When upgrading vCenter Server Appliance instances in a mixed platform environment with a Platform Services Controller instance on Windows, you upgrade the Platform Services Controllerinstance before upgrading the vCenter Server Appliance instances to version 6.5.

Backup vCenter Server database, configuration and certificate datastore

Before you do any changes in production environment you always have to have a roll back option or a backup, same goes true to your virtual datacenter , here are some guidance for backup before you upgrade

  •  Backup vCenter database
  •  Backup all external services server (if you dont use embedded configuration)
  •  In case of vCSA backup the appliance

Back these up in accordance with backup and DB vendor notes.

The vCenter Server Appliance supports a file-based backup and restore mechanism that helps you to recover your environment after failures.

In vSphere 6.5, you can use the vCenter Server Appliance Management Interface to create a file-based backup of the vCenter Server Appliance and Platform Services Controller appliance. After you create the backup, you can restore it by using the GUI installer of the appliance.

You use the vCenter Server Appliance Management Interface to perform a file-based backup of the vCenter Server core configuration, inventory, and historical data of your choice. The backed-up data is streamed over FTP, FTPS, HTTP, HTTPS, or SCP to a remote system. The backup is not stored on the vCenter Server Appliance.

You can perform a file-based restore only for a vCenter Server Appliance that you have previously backed up by using the vCenter Server Appliance Management Interface. You can perform such restore operation by using the GUI installer of the vCenter Server Appliance. The process consists of deploying a new vCenter Server Appliance and copying the data from the file-based backup to the new appliance.

You can also perform a restore operation by deploying a new vCenter Server Appliance and using the vCenter Server Appliance management interface to copy the data from the file-based backup to the new appliance.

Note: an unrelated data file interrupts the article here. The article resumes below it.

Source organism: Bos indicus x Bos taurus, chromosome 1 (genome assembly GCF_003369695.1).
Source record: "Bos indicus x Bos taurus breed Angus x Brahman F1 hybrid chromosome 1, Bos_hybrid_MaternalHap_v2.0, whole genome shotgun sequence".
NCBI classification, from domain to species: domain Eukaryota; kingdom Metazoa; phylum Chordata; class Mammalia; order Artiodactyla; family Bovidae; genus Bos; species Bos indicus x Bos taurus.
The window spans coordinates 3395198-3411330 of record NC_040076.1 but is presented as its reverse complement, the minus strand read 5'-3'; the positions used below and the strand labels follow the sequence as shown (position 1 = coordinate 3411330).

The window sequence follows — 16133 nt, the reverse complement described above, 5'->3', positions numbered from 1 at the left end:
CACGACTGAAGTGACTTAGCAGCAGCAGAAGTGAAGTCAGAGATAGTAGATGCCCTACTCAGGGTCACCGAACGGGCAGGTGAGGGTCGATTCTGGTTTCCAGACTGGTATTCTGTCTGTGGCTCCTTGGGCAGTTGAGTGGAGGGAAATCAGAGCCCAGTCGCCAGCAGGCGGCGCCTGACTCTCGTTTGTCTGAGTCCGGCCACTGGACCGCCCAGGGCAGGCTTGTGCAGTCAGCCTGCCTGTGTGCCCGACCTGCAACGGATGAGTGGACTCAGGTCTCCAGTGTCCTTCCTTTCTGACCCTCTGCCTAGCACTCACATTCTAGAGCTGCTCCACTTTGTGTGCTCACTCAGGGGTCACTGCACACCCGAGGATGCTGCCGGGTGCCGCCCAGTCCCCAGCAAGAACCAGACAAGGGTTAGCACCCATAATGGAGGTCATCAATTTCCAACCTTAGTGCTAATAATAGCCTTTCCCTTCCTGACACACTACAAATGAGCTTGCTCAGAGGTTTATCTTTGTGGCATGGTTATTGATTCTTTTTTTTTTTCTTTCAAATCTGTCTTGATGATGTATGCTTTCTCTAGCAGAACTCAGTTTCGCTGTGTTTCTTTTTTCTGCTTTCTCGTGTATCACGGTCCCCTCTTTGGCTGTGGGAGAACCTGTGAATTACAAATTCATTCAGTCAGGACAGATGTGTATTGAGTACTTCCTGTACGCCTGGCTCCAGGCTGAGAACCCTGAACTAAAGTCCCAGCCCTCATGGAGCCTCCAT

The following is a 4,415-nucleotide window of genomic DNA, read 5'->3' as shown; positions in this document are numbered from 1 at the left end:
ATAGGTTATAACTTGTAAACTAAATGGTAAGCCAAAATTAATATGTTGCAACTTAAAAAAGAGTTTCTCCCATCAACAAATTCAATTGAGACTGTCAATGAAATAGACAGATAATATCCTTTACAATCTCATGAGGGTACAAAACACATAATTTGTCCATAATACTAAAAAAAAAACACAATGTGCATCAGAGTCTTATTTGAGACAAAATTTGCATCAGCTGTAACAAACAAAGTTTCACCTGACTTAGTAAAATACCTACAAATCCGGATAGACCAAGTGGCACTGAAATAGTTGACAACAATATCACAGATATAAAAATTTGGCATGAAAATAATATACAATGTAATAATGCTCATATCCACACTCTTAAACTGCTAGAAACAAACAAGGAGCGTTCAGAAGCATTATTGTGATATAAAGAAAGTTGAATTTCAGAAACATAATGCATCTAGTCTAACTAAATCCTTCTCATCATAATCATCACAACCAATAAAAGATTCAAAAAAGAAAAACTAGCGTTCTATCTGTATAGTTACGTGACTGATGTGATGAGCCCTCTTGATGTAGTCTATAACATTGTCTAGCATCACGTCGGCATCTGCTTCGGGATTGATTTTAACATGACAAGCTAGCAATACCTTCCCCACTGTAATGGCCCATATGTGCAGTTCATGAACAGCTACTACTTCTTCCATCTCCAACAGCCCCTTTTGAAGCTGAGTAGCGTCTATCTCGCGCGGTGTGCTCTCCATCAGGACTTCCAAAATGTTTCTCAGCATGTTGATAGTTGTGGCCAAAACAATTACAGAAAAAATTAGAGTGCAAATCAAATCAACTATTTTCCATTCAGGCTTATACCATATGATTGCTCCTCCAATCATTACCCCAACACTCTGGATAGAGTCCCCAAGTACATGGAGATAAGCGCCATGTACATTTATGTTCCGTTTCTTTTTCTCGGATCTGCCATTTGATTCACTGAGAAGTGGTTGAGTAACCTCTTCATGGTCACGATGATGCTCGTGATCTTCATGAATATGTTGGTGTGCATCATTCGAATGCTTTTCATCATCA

When you backup or restore a vCenter Server environment, take into account these considerations and limitation.

Protocols

The following considerations apply to file-based backup and restore protocols:

  • FTP and HTTP are not secure protocols
  • Backup servers must support minimum of 10 simultaneous connections for each vCenter Server Appliance
  • You must have write permissions for upload and read permissions for download
  • Only explicit mode is supported for FTPS
  • If you use HTTP or HTTPS, you must enable WebDAV on the backup Web server
  • You can use only FTP, FTPS, HTTP, or HTTPS to transmit data through an HTTP proxy server
  • You can use IPv4 and IPv6 URLs in file-based backup and restore of a vCenter Server Appliance. Mixed mode of IP versions between the backup server and the vCenter Server Appliance is unsupported.

Configuration

After a restore, the following configurations revert to the state when the backup was taken.

  • Virtual machine resource settings
  • Resource pool hierarchy and setting
  • Cluster-host membership
  • DRS configuration and rules

Storage DRS

If the configuration changes, the following might change after a restore.

  • Datastore Cluster configuration
  • Datastore Cluster membership
  • Datastore I/O Resource Management (Storage I/O Control) settings
  • Datastore-Datacenter membership
  • Host-Datastore membership

Distributed Power Management

If you put a host into standby mode after a backup, the vCenter Server might force the host to exit standby mode when you restore to the backup.

Distributed Virtual Switch

If you use a distributed virtual switch, you are advised to export separately the distributed virtual switch configuration before you restore to a backup. You can import the configuration after the restore. If you omit this consideration, you may lose the changes made to a distributed virtual switch after the backup.

Content Libraries

If you delete libraries or items after a backup, you cannot access or use these libraries or items after the restore. You can only delete such libraries or items. A warning message notifies you that there are missing files or folders in the storage backup.

If you create new items or item files after the backup, the Content Library Service has no record of the new items or files after the restore operation. A warning notifies you that extra folders or files were found on the storage backup.

If you create new libraries after the backup, the Content Library Service has no record of the new libraries after restore. The library content exists on the storage backing, but no warning is displayed. You must manually clean the new libraries.

Virtual Machine Life Cycle Operations

  • Restoring vCenter Server from a backup that was taken during in-flight relocation operations in the vCenter Server instance.